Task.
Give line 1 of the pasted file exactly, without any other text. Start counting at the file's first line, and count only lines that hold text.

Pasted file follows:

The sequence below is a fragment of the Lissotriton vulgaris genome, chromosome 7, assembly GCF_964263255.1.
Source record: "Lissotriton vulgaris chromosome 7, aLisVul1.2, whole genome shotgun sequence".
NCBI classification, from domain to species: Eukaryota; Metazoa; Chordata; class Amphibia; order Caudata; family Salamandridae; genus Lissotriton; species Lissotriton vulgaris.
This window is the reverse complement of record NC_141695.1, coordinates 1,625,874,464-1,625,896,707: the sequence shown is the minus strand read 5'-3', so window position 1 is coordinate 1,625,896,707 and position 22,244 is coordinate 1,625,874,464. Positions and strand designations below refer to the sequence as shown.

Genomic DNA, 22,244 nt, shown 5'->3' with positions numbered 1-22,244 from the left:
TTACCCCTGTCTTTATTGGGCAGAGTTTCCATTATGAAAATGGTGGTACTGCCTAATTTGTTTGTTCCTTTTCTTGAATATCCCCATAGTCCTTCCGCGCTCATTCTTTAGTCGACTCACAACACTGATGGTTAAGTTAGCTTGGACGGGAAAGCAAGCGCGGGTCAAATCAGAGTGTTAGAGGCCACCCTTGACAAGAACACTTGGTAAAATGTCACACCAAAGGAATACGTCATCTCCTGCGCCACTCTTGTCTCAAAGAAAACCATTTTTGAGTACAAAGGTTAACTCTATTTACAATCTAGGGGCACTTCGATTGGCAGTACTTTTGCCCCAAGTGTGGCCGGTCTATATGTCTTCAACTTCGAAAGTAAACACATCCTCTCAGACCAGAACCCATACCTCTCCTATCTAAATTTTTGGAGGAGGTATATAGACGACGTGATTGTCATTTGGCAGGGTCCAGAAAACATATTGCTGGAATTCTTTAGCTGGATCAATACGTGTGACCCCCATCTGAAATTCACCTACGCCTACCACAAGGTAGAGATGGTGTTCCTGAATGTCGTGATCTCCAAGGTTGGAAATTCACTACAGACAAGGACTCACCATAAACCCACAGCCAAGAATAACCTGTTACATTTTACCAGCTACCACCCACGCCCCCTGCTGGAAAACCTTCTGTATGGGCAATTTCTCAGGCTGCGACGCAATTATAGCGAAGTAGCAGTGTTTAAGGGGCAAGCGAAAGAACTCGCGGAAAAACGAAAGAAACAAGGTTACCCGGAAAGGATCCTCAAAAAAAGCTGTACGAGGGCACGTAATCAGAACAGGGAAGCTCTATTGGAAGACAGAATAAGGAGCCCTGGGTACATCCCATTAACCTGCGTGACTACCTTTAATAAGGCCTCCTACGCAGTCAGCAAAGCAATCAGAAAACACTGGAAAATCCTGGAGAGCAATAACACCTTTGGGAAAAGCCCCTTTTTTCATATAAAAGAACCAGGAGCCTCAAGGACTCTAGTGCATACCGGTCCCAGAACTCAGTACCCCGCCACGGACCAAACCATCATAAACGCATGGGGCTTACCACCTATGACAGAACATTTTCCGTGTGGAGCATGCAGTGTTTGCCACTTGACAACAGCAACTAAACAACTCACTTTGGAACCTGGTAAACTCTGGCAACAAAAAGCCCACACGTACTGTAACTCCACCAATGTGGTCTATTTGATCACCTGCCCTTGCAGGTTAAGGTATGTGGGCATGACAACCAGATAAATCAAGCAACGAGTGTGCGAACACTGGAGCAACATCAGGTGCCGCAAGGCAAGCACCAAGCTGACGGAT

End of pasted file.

The sequence below is a fragment of the Lissotriton vulgaris genome, chromosome 7, assembly GCF_964263255.1.